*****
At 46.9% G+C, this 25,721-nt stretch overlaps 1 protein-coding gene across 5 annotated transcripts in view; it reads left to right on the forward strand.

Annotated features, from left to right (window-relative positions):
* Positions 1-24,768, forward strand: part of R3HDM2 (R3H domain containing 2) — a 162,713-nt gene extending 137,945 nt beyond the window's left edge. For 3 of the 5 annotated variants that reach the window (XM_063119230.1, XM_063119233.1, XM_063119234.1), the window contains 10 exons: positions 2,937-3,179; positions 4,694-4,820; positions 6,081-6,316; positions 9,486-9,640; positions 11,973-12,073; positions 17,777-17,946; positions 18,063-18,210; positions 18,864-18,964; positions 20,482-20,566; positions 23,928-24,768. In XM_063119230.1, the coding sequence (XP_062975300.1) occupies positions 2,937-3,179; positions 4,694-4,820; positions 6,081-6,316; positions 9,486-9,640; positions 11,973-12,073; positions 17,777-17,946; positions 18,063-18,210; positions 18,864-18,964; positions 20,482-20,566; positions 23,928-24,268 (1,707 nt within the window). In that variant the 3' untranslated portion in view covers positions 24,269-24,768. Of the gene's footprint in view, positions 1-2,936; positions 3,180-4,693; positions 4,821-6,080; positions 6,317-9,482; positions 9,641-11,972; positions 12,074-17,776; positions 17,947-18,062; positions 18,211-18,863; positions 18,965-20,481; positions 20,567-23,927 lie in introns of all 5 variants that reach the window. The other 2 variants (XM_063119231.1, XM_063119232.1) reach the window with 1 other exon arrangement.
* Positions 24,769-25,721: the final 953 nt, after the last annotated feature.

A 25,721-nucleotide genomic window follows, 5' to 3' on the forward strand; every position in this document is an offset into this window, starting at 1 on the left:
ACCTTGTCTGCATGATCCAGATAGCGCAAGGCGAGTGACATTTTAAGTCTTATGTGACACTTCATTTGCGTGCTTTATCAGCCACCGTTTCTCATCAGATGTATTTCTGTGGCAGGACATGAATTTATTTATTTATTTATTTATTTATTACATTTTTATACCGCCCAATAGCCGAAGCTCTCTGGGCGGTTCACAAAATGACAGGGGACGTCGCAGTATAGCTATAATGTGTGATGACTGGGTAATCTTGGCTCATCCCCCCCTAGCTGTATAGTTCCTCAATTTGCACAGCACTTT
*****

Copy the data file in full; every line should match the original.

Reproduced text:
At 46.9% G+C, this 25,721-nt stretch overlaps 1 protein-coding gene across 5 annotated transcripts in view; it reads left to right on the forward strand.

Annotated features, from left to right (window-relative positions):
* Positions 1-24,768, forward strand: part of R3HDM2 (R3H domain containing 2) — a 162,713-nt gene extending 137,945 nt beyond the window's left edge. For 3 of the 5 annotated variants that reach the window (XM_063119230.1, XM_063119233.1, XM_063119234.1), the window contains 10 exons: positions 2,937-3,179; positions 4,694-4,820; positions 6,081-6,316; positions 9,486-9,640; positions 11,973-12,073; positions 17,777-17,946; positions 18,063-18,210; positions 18,864-18,964; positions 20,482-20,566; positions 23,928-24,768. In XM_063119230.1, the coding sequence (XP_062975300.1) occupies positions 2,937-3,179; positions 4,694-4,820; positions 6,081-6,316; positions 9,486-9,640; positions 11,973-12,073; positions 17,777-17,946; positions 18,063-18,210; positions 18,864-18,964; positions 20,482-20,566; positions 23,928-24,268 (1,707 nt within the window). In that variant the 3' untranslated portion in view covers positions 24,269-24,768. Of the gene's footprint in view, positions 1-2,936; positions 3,180-4,693; positions 4,821-6,080; positions 6,317-9,482; positions 9,641-11,972; positions 12,074-17,776; positions 17,947-18,062; positions 18,211-18,863; positions 18,965-20,481; positions 20,567-23,927 lie in introns of all 5 variants that reach the window. The other 2 variants (XM_063119231.1, XM_063119232.1) reach the window with 1 other exon arrangement.
* Positions 24,769-25,721: the final 953 nt, after the last annotated feature.

A 25,721-nucleotide genomic window follows, 5' to 3' on the forward strand; every position in this document is an offset into this window, starting at 1 on the left:
ACCTTGTCTGCATGATCCAGATAGCGCAAGGCGAGTGACATTTTAAGTCTTATGTGACACTTCATTTGCGTGCTTTATCAGCCACCGTTTCTCATCAGATGTATTTCTGTGGCAGGACATGAATTTATTTATTTATTTATTTATTTATTACATTTTTATACCGCCCAATAGCCGAAGCTCTCTGGGCGGTTCACAAAATGACAGGGGACGTCGCAGTATAGCTATAATGTGTGATGACTGGGTAATCTTGGCTCATCCCCCCCTAGCTGTATAGTTCCTCAATTTGCACAGCACTTT